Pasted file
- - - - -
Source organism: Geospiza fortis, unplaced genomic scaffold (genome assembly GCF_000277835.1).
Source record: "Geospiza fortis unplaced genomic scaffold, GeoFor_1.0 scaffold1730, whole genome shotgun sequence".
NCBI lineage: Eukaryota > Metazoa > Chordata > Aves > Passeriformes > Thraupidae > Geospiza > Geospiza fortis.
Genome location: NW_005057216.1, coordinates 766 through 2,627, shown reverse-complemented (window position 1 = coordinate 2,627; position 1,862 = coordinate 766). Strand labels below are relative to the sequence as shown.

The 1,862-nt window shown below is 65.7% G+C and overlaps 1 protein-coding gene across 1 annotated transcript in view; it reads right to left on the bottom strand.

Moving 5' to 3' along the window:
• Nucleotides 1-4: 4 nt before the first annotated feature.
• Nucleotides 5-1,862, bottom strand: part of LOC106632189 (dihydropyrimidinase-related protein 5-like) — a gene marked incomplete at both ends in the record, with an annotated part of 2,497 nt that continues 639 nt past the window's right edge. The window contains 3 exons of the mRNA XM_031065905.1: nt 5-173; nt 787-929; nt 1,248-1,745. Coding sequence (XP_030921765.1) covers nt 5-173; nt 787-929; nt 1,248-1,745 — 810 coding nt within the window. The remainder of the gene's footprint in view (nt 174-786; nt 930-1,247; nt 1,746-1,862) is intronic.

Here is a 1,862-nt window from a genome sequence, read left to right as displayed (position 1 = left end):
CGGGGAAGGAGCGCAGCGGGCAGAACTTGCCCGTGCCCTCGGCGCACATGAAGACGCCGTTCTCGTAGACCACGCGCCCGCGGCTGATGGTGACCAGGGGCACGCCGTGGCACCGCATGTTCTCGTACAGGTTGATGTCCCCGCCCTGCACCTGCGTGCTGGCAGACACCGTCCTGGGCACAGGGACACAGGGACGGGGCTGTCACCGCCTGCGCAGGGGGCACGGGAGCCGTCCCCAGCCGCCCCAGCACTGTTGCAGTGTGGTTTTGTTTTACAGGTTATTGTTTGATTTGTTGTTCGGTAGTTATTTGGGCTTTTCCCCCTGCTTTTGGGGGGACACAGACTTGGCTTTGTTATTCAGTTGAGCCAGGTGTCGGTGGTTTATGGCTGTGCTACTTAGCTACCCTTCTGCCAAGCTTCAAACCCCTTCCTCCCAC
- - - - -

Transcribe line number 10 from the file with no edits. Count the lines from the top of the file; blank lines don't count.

CGGGGAAGGAGCGCAGCGGGCAGAACTTGCCCGTGCCCTCGGCGCACATGAAGACGCCGTTCTCGTAGACCACGCGCCCGCGGCTGATGGTGACCAGGGGCACGCCGTGGCACCGCATGTTCTCGTACAGGTTGATGTCCCCGCCCTGCACCTGCGTGCTGGCAGACACCGTCCTGGGCACAGGGACACAGGGACGGGGCTGTCACCGCCTGCGCAGGGGGCACGGGAGCCGTCCCCAGCCGCCCCAGCACTGTTGCAGTGTGGTTTTGTTTTACAGGTTATTGTTTGATTTGTTGTTCGGTAGTTATTTGGGCTTTTCCCCCTGCTTTTGGGGGGACACAGACTTGGCTTTGTTATTCAGTTGAGCCAGGTGTCGGTGGTTTATGGCTGTGCTACTTAGCTACCCTTCTGCCAAGCTTCAAACCCCTTCCTCCCAC